When Karl Rove and Howard Dean debated this weekend at DePauw University in Greencastle, little was made of their ties to Indiana. But the two foes both have left an indelible mark on the Hoosier political landscape over the past decade.
Dean and Rove had a tremendous level of direct and indirect influence on the outcome of the presidential election in Indiana last November. Dean, as head of the Democratic National Committee, constructed a 50-state strategy that put the Hoosier State on President Obama’s radar.
“I must say it is a delight to be back in Indiana since now Indiana is officially a blue state. It is a delight. Thank you very much,” he said at the debate.
Rove, on the other hand, was the architect of a Bush presidency that inspired many voters to look for a change in parties occupying the White House. Rove says Governor Mitch Daniels, who worked with early him in the Bush administration, has the right pedigree to be a serious contender for the 2012 Republican nomination.
He says Daniels’ 20-point victory while the state went blue demonstrates a crossover appeal.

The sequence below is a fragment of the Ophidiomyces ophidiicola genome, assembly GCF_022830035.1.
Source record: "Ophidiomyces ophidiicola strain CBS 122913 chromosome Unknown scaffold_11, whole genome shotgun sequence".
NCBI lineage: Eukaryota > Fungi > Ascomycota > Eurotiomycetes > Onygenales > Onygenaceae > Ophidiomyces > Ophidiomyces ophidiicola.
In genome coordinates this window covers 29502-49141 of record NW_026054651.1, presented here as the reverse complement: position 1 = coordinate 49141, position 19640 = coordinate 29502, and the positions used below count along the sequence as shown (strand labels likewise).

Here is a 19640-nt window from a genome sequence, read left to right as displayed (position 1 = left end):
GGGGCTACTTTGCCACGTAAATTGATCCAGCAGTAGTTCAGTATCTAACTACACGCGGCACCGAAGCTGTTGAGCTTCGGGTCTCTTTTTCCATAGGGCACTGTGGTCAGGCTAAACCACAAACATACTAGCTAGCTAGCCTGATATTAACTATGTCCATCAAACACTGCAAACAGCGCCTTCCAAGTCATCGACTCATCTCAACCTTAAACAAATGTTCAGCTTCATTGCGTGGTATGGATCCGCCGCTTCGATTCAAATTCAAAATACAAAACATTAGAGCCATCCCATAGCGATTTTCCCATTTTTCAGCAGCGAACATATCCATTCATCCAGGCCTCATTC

“What was really interesting was how well he ran in the African-Americans community compared to other Republicans. I don’t know what his future is going to be. But he can have a bright one if he wants to because He’s been a very effective governor who has demonstrated a Republican can have a positive, optimistic agenda for everybody in the state and get reelected in a tough year.”
The debate was Rove and Dean’s first public appearance together. Acknowledging their debate fell on the eighth anniversary of the 9/11 terrorist attacks, both called for more civility in political debate and admitted they both were guilty in contributing to the negative tone of political discourse that’s become the status quo since.